“A lie that is half-truth is the darkest of all lies.”
― Alfred Tennyson
Last week, a study published in the Journal of the American Medical Association looked at the prevalence of childhood obesity over the last 10 years. The study, performed by Cynthia Ogden and colleagues at the CDC, aimed to describe the prevalence of obesity in the US and look at changes between 2003 and 2012. The study itself had several interesting findings, not least among them that the prevalence of obesity seems to have stabilized in many segments of the US population. However, they made one observation that caught the media’s attention:
“There was a significant decrease in obesity among 2- to 5-year-old children (from 13.9% to 8.4%; P = .03)”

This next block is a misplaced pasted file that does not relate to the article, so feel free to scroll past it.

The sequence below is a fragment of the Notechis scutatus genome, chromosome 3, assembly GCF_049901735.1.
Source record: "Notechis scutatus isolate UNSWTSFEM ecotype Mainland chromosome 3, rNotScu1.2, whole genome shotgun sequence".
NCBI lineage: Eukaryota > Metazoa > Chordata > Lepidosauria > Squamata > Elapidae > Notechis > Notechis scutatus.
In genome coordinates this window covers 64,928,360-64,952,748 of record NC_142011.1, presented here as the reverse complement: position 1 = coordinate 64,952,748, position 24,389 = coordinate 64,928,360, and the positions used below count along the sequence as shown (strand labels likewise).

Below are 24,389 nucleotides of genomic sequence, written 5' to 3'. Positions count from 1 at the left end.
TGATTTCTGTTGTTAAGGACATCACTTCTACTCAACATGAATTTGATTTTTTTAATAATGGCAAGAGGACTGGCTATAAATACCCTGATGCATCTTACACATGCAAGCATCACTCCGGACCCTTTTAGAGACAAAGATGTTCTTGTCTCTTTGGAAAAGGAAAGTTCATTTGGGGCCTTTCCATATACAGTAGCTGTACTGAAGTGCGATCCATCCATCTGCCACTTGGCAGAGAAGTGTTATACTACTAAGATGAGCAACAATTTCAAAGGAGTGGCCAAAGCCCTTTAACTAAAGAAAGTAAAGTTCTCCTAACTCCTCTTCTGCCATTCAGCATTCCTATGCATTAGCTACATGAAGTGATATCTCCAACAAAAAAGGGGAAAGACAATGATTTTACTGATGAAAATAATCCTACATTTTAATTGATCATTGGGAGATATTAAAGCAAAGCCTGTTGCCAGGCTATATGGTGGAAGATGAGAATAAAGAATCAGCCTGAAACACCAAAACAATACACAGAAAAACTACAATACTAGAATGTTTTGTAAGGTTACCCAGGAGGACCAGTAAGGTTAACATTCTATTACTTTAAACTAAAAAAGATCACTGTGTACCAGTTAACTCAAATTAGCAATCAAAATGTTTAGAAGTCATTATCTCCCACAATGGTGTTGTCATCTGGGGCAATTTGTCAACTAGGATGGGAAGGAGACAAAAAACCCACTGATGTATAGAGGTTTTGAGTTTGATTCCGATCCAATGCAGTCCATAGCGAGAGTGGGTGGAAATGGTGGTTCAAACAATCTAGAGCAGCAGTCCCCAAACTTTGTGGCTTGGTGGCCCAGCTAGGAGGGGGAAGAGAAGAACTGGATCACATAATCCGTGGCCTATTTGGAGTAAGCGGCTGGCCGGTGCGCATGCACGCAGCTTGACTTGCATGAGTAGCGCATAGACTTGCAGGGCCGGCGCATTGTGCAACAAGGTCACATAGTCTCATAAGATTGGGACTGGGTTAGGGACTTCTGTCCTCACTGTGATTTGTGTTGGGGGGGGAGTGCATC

This is where things get interesting, as the focus was not on the 5.5 percentage points difference. Instead of reporting the absolute difference, i.e. how much something changed, news outlets focused on the relative difference, i.e. how much they changed compared to each other. In that case, it would be (5.5/13.9 =) 40%. Which is much more impressive than the 5.5% change reported in the study. So you can guess what the headlines loudly proclaimed.